Our mission

College of the Atlantic enriches the liberal arts tradition through a distinctive educational philosophy—human ecology. A human-ecological perspective integrates knowledge from all academic disciplines and from personal experience to investigate—and ultimately improve—the relationships between human beings and our social and natural communities. The human-ecological perspective guides all aspects of education, research, activism, and interactions among the college’s students, faculty, staff, and trustees.

The College of the Atlantic community encourages, prepares, and expects students to gain expertise, breadth, values, and practical experience necessary to achieve individual fulfillment and to help solve problems that challenge communities everywhere.

Our vision

The faculty, students, trustees, staff, and alumni of College of the Atlantic envision a world where people value creativity, intellectual achievement, and the diversity of nature and human cultures. With respect and compassion, individuals will construct meaningful lives for themselves, gain appreciation for the relationships among all forms of life, and safeguard the heritage of future generations.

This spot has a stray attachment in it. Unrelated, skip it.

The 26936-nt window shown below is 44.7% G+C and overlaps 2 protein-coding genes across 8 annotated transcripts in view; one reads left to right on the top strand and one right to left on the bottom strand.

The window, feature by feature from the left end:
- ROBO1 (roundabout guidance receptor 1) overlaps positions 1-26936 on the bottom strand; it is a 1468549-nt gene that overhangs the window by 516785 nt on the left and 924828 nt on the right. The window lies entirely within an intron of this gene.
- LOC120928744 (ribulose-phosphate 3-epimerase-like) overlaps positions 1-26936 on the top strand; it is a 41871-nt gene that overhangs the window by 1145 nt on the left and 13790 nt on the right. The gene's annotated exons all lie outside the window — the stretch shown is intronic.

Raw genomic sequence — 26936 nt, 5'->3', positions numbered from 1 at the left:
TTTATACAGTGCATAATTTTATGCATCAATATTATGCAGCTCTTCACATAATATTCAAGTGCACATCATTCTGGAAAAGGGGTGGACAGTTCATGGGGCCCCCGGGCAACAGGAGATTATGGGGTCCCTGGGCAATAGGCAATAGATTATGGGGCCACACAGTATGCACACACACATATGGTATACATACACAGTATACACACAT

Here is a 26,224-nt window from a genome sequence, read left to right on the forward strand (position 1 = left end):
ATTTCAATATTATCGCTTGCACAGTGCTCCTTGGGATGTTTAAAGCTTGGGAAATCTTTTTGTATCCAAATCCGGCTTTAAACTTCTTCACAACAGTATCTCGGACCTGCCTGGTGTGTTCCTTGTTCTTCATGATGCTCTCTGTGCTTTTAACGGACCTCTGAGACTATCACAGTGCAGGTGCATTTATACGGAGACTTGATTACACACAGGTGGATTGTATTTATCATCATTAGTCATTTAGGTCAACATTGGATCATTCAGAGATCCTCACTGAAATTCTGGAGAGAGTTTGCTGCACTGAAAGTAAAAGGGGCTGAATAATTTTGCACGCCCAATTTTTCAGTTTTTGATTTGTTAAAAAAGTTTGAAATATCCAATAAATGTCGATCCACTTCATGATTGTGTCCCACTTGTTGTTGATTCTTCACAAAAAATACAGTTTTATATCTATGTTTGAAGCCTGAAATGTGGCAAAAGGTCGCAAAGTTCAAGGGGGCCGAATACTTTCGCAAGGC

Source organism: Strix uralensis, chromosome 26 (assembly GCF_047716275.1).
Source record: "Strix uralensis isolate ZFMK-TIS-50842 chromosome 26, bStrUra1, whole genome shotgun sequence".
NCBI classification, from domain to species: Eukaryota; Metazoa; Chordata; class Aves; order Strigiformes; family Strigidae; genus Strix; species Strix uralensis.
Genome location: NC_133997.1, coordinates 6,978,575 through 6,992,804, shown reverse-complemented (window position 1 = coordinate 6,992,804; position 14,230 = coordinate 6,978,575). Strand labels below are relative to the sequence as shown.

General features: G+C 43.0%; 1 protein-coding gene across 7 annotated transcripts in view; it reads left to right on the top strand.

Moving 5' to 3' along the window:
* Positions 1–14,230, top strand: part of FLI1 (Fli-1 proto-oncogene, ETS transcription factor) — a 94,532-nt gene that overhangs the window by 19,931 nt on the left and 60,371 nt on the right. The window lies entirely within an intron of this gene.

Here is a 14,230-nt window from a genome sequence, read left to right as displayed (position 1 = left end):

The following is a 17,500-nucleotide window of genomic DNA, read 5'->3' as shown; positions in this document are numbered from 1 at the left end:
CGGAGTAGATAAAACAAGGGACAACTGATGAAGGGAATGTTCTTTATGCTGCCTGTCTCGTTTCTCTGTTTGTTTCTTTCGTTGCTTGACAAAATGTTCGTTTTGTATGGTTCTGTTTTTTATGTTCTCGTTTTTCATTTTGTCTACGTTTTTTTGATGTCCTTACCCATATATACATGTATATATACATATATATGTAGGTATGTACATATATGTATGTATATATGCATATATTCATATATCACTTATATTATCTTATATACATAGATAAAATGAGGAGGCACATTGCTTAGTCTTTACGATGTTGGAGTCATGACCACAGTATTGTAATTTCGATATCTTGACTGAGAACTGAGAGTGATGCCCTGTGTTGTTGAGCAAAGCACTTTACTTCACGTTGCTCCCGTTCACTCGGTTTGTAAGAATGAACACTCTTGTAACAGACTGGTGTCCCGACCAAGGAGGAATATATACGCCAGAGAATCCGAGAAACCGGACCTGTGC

The first incoming class at COA, 1972. The first incoming class at COA, 1972.
COA was chartered by a small group of educators and community members who saw in Mount Desert Island a great year-round location for learning, and were excited to use human ecology as a guiding, interdisciplinary approach to education. Our founders included Catholic priest and peace activist Father James Gower, and local businessman Les Brewer (who remained an active member of our Board of Trustees for more than 40 years). Ed Kaelber, at the time assistant dean at the Harvard Graduate School of Education, became the college’s first president.

We admitted our first class in 1972, starting off with 32 students and four full-time faculty members. Right from the beginning, engaged learning and citizenship were a central part of the college’s educational approach: together faculty and students put their studies to work in everything from the participatory governance of the college, to studying whale populations in the Gulf of Maine, to organizing lobbying efforts that were recognized as key to the Maine legislature’s passage of the returnable beverage container bill in the 1973–74 legislative session.

More than 50 years later, our 350 students and 35 faculty members still share that original focus on engaged learning and community, and more than ever we believe that an interdisciplinary, human ecological perspective is critical to addressing the world’s most pressing problems.